The proposed work describes the characterization and modification of the protein-based propanediol utilization (Pdu) bacterial microcompartment for use as an artificial ‘organelle’ in bacteria or nanoscale container in extracellular environments. Applications for such protein-based containers include the production specialty chemicals, drug delivery, and nanomaterial fabrication. Despite much work on several native microcompartment systems in recent years, challenges remain that currently prevent their widespread use in these applications. Notably, the rules governing the assembly of the structures within the cell are not well understood, and to date there are no reports of compartment assembly outside of the cellular context. Moreover, little is known with respect to cargo encapsulation, especially in terms of loading and stoichiometry for more than one target cargo simultaneously. The PI will be assisted by a graduate student in carrying out the proposed research, which will: Objective 1: Determine the range of shell protein expression levels that allow for proper microcompartment assembly in vivo (years 1 and 2) Objective 2: Identify requirements for microcompartment shell formation in vitro (years 1-3) Objective 3: Control enzyme loading to the microcompartment lumen (years 1-3) Synthetic biology is a growing field with great potential for the development of microbes or even artificial cells to produce chemicals and materials on demand from a variety of energy and nutrient sources. Several advances led to the commercialization of a malaria drug precursor and a commodity chemical used to make fibers, but there are limits to the available methods used to push forward the field, particularly with respect to the complexity of cellular reactions and the need for segregation of some reactions. The work proposed here will enable the design of in vivo and in vitro protein containers that assemble to encapsulate cargo from engineered metabolic pathways to toxic materials, and could eventually be applied to uses such as drug delivery and biosensing. Moreover, this work aims to identify some of the design rules for multimeric protein structure assembly – essentially, to establish how the presence and concentration of each biological building blocks affects assembly into stable three-dimensional polyhedral structures. The methods developed will aid future studies of the function of the protein shells of bacterial microcompartments and may extend to virus-like particles. Together, these studies will enhance our understanding of natural systems involved in the microbiome while establishing guidelines for the design and loading of these structures for a variety of potentially transformative applications.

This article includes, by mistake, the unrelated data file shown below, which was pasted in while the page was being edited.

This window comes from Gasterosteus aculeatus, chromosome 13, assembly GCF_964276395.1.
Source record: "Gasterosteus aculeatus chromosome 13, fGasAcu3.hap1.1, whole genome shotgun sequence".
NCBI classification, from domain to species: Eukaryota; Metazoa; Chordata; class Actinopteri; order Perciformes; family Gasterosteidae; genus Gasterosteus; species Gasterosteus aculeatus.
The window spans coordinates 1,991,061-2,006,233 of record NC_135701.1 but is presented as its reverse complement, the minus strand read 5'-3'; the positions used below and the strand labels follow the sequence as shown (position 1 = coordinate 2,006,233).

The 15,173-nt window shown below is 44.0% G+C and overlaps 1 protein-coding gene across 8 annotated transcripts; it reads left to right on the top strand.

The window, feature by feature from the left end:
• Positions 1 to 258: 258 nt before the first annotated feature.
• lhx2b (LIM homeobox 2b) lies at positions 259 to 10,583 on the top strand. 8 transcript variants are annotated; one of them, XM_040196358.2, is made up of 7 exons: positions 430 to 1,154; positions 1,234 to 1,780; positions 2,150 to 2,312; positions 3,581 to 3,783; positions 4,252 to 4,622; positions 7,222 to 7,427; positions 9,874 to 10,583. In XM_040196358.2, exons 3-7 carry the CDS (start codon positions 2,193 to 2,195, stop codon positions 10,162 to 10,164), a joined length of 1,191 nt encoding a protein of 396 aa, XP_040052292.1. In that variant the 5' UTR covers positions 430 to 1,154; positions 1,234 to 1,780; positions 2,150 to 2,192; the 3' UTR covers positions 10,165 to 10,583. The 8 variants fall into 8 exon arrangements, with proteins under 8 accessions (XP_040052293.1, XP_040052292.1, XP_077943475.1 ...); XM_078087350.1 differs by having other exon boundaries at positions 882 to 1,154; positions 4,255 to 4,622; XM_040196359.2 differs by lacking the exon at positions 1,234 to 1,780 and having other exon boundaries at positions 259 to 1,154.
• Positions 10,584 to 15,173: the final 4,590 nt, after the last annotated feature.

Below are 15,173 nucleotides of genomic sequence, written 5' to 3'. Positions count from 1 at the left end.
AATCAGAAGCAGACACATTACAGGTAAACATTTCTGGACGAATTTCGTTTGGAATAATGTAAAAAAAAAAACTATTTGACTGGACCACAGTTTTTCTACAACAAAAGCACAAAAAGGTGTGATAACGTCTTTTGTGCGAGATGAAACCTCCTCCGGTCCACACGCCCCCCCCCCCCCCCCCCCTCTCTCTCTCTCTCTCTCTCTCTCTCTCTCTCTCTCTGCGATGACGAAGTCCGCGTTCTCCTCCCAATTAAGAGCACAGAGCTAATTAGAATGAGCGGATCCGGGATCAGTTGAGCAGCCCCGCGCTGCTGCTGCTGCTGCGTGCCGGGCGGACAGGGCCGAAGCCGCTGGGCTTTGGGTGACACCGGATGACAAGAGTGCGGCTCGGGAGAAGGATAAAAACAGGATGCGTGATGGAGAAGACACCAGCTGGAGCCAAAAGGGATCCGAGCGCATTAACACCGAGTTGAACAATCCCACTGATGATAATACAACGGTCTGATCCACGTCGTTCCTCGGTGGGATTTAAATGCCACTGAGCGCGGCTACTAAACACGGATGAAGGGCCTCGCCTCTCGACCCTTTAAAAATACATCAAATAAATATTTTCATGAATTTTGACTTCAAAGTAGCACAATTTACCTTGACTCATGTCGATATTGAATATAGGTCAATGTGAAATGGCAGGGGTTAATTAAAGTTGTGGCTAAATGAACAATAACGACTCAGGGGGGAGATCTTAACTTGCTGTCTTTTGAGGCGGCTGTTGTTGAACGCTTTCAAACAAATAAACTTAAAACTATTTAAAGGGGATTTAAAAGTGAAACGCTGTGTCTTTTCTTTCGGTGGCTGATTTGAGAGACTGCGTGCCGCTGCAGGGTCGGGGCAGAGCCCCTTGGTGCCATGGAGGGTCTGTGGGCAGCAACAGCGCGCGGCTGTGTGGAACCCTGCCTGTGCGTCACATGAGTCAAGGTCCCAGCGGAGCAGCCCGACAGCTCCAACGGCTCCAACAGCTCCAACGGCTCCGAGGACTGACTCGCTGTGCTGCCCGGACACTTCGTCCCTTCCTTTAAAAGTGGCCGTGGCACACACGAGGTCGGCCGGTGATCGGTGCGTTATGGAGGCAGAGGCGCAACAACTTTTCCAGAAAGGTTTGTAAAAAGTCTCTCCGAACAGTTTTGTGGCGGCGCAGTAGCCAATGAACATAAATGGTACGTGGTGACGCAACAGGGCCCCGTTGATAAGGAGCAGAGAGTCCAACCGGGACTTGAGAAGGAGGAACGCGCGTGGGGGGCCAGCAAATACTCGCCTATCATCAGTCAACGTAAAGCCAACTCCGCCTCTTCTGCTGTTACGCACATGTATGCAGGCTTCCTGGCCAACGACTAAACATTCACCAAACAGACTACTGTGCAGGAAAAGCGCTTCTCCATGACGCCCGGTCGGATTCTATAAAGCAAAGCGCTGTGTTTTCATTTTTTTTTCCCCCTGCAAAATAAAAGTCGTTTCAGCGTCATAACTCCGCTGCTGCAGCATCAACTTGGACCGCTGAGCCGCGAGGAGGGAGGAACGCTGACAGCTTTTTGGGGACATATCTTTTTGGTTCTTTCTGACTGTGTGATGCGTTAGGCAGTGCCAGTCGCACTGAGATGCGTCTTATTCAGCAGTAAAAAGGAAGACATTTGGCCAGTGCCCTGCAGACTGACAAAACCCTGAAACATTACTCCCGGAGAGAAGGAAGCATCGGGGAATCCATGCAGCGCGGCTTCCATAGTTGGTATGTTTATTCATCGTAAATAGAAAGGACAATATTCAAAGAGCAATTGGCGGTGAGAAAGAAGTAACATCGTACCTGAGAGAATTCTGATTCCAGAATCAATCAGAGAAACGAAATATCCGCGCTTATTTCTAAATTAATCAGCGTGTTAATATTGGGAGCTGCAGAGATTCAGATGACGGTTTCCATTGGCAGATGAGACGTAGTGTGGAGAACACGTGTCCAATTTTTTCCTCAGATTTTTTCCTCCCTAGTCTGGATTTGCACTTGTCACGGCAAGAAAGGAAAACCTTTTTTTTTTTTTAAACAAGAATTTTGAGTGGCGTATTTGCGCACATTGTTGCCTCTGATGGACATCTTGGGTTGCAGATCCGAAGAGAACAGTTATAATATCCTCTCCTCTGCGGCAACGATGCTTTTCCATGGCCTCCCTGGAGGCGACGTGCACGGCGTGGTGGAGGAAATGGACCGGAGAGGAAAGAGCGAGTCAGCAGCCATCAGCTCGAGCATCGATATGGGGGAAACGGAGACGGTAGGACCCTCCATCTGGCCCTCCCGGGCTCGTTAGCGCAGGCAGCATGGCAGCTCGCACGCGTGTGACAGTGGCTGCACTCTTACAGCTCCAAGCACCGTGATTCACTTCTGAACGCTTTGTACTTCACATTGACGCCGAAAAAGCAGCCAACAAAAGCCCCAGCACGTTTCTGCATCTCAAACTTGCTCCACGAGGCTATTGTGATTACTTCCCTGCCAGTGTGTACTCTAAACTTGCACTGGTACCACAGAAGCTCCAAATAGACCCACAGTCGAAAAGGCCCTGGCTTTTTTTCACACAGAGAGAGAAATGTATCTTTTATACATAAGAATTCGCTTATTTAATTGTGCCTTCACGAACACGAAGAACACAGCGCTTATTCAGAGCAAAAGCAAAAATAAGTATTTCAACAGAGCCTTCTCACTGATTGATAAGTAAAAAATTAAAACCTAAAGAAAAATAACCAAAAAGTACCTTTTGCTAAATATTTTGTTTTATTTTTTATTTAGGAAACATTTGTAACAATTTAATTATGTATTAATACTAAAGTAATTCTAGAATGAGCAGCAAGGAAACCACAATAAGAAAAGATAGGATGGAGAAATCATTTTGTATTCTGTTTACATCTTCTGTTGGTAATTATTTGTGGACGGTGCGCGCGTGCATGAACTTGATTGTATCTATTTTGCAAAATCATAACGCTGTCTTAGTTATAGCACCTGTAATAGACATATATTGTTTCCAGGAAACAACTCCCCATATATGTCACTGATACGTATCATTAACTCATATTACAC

|Effective start/end date||5/1/16 → 8/31/18|
- Army Research Office (W911NF-16-1-0169-P00001)
Explore the research topics touched on by this project. These labels are generated based on the underlying awards/grants. Together they form a unique fingerprint.